Wednesday Feb 09 2011
McCarty resigns as EUSD superintendent
By: Sena Christian, The Press Tribune
Resignation a ‘mutual agreement’ with board of trustees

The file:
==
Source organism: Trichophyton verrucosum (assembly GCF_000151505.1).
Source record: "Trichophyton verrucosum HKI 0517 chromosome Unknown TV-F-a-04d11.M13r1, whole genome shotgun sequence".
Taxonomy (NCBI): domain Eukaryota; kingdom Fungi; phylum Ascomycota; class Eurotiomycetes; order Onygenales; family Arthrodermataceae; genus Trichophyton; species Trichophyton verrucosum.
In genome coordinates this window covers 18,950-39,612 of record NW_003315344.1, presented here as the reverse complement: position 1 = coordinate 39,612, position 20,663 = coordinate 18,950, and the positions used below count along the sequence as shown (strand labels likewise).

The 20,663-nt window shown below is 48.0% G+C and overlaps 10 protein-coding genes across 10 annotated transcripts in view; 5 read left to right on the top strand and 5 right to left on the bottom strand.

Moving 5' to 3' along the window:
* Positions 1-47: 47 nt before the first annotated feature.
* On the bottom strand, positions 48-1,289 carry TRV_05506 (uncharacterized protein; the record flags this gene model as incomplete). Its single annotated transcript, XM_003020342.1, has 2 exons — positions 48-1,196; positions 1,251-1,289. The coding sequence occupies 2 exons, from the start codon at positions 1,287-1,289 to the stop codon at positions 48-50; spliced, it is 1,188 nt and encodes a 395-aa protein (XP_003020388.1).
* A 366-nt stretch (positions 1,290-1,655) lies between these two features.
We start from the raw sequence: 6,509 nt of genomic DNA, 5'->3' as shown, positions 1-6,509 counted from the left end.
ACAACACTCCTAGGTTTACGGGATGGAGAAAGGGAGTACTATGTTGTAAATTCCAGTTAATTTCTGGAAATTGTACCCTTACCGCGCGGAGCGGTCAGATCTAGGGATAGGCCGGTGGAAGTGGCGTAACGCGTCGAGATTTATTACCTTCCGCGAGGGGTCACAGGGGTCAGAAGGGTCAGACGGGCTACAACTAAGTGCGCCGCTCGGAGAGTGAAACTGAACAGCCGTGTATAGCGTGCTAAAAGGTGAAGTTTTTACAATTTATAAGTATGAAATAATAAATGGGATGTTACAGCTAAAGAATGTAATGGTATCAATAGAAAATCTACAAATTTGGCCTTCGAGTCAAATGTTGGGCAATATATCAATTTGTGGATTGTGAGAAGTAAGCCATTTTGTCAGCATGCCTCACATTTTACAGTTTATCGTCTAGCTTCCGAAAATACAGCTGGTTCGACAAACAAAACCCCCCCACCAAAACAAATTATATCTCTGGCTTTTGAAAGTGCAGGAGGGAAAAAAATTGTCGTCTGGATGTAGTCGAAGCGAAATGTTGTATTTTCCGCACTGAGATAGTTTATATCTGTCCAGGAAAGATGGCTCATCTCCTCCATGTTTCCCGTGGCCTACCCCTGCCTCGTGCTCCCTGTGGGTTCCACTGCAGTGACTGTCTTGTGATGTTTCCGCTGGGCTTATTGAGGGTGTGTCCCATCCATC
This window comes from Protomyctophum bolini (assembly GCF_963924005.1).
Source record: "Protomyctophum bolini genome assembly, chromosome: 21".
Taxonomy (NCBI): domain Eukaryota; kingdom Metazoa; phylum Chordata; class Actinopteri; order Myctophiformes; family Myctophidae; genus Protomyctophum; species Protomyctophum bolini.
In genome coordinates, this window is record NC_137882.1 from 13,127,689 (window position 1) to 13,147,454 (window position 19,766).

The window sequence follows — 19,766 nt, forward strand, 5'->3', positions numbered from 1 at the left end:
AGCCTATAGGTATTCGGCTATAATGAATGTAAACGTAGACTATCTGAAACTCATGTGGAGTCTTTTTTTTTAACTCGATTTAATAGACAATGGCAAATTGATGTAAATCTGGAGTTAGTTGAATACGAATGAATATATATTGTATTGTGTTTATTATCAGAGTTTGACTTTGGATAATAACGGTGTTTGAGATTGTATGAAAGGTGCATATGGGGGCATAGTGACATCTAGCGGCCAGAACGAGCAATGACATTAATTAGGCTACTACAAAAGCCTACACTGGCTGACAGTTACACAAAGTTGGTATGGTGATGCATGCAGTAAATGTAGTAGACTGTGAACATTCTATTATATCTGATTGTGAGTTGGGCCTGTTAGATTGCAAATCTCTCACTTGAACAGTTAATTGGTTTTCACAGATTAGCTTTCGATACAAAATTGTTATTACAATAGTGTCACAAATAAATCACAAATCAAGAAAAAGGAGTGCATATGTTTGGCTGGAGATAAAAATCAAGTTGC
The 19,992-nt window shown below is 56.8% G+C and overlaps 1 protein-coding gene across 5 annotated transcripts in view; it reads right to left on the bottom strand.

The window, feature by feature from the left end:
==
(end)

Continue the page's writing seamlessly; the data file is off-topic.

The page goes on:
Tim McCarty has resigned as superintendent of the Eureka Union School District, effective immediately, according to a press release issued Wednesday. The resignation is the result of a “mutual agreement” with the district’s board of trustees. McCarty served as superintendent of the district since July 2008 and oversaw the closure of Eureka School in 2009 and several other significant changes, according to the release. “The board recognizes the tremendous challenges facing all schools in California right now and while EUSD is much better off than most, new leadership will allow us to improve on our successes and move ahead as a strong, cohesive team,” said board President Jerri Davis. The kindergarten through eighth grade district serves students in Granite Bay and east Roseville. Davis told the Press Tribune in a subsequent statement that the board couldn’t discuss the specific details of the superintendent’s departure because it’s a confidential personnel matter. “The action was the result of a thoughtful and deliberative process by our board,” Davis said in the statement. The school board faced criticism in February 2010 when it admitted to inadvertently violating the Brown Act by increasing McCarty’s salary by 8 percent in 2008. Following the news, the superintendent requested that the board reduce his salary for the 2010-11 school year. His ending salary was $159,000. Renee Nash, president of the Eureka Schools Foundation, said she has confidence in the board’s decision. “I have a lot of trust in our elected board of trustees and assume they took action that was in the best interest of the kids,” Nash said. “Now we have to move forward and be supportive of their decision.” The Eureka Schools Foundation is a nonprofit organization that raises funds to support enrichment programs in the district. In her capacity as president, Nash said she only had limited interaction with McCarty. “He did a very good job of promoting the interest of the foundation and helping us raise money for the district,” she said. In recent years, the district has faced declining enrollment, teacher layoffs and budget cuts, but prides itself on its innovative programs — such as a developmental kindergarten and blended preschool program — and on maintaining small class sizes and achieving the highest Academic Performance Index scores in the region. “Overall, as a parent, I will say the district has made a lot of progress in the last three and a half years,” Nash said. “We enjoy one of the best public school districts in the region … and I hope to see that tradition of excellence continue.” Davis said the board is about to participate in several coffee chats and town hall forums where district administration, parents, principals, teachers and community members can come together to talk about the district’s budget, planned cuts and ways to continue to support the schools and needs of students. Retired Eureka Union School District Superintendent Bob Schultz will work with the district on an interim consulting basis, as the board recruits and hires a new superintendent. The board expects to hire a replacement by July 1. Sena Christian can be reached at email@example.com.